A young priest, Father Chisholm is sent to China to establish a Catholic parish among the non-Christian Chinese. While his boyhood friend, also a priest, flourishes in his calling as a ... See full summary »
John M. Stahl
The story of General of the Army Douglas MacArthur, Supreme Allied Commander during World War II and United Nations Commander for the Korean War. "MacArthur" begins in 1942, following the fall of Phillipines, and covers the remarkable career of this military legend up through and including the Korean War and into MacArthur's days of forced retirement after being dismissed from his post by President Truman.Written by
Anthony Hughes <email@example.com>
This movie's opening prologue states: "When Japan attacked, he led us back to victory . . . . When Korea exploded, we turned to him again . . . . To this day there are those who think he was a dangerous demagogue and others who say he was one of the greatest men who ever lived. There is little doubt, however, that he affected the lives of millions all over the world, many of whom do not even know his name." See more »
As MacArthur is leaving the Philippines on PT-41, he is seen climbing up onto the fore deck through a hatch from below. PT-41 was an ELCO 77-footer that had no such hatch in the fore deck. See more »
General Douglas MacArthur:
[to cadet corps at West Point]
Today marks my final roll call with you. I want you to know that when I cross the river, my last conscious thoughts will be of the corps... and the corps... and the corps. I bid you farewell.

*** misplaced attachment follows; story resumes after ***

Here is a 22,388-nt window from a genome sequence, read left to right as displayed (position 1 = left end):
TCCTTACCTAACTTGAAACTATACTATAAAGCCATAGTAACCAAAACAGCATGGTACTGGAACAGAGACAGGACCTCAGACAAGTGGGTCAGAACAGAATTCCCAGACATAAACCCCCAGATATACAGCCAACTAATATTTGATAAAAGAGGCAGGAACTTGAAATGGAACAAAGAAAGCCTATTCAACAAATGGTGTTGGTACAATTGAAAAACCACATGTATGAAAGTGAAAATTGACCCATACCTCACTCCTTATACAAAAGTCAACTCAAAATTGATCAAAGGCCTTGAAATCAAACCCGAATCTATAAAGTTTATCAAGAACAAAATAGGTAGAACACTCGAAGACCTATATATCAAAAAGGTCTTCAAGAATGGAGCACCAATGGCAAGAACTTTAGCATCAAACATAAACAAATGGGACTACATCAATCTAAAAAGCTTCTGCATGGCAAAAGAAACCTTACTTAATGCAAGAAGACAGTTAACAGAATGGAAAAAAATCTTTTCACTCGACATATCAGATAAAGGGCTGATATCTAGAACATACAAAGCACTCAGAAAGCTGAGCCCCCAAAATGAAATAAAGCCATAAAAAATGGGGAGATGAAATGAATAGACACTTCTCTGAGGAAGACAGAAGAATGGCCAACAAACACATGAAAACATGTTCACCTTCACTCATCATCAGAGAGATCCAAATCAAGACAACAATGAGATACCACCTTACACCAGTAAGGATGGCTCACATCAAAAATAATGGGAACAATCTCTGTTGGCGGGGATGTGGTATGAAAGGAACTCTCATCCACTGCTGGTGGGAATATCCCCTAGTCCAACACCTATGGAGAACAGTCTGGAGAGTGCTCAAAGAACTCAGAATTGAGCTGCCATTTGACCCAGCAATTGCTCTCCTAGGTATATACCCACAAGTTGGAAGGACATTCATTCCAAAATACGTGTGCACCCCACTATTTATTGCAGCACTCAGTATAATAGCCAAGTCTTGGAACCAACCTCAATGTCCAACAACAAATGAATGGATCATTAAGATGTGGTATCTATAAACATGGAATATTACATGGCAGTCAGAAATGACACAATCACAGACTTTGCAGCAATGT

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The UK DVD issue omits the sequence where MacArthur meets Emperor Hirohito, but instead, adds to the ending. The film now ends with MacArthur and his wife watch a TV transmission of the presidential inauguration of Eisenhower MacArthur's comment: "He will turn out fine. He was the best clerk that ever served under me"), followed by the end of MacArthur's farewell speech at West Point. The subsequent credits starts to roll slightly earlier than previously. See more »
This is one of those rather long (2 hours) worthy but involving historical war dramas. More drama than war. Always seemingly shot through a veil of soft focus, often to such a degree as to represent a sea-mist, it does feature the excellent Gregory Peck as the eponymous MacArthur.
Entertainment wise it's pretty good, obviously wordy throughout all the military planning and many discussions. To my mind, MacArthur comes across as a softer character than the impression I've got from elsewhere. That maybe down to Peck, or maybe not, his performance is in his usual measured, reassuring manner. He remains very watchable throughout, though for younger audiences, they may just find it all too slow and un-engaging.
For us older lot, it's solid character-based drama from the older school of movie making, with no CGI, of course and the occasional use of actual newsreel. There are a number of large scale and undoubtedly expensive scenes (signing of the Treaty of Japan, for example). If you enjoy Gregory Peck, are interested in MacArthur and/or like war movies that cover mid WW2 to post war and beyond periods, then it's a likable and modestly enjoyable film.
The DVD can be bought very cheaply secondhand, now. It offers next to nothing in the way of extras - only a theatrical trailer, though it has - dubbed? in German, French, Spanish and Italian - and English hard of hearing. Subtitles are in the above languages only. The screen ratio is a widescreen filling 1.85:1 and the score is in a good sounding stereo, but not surround.
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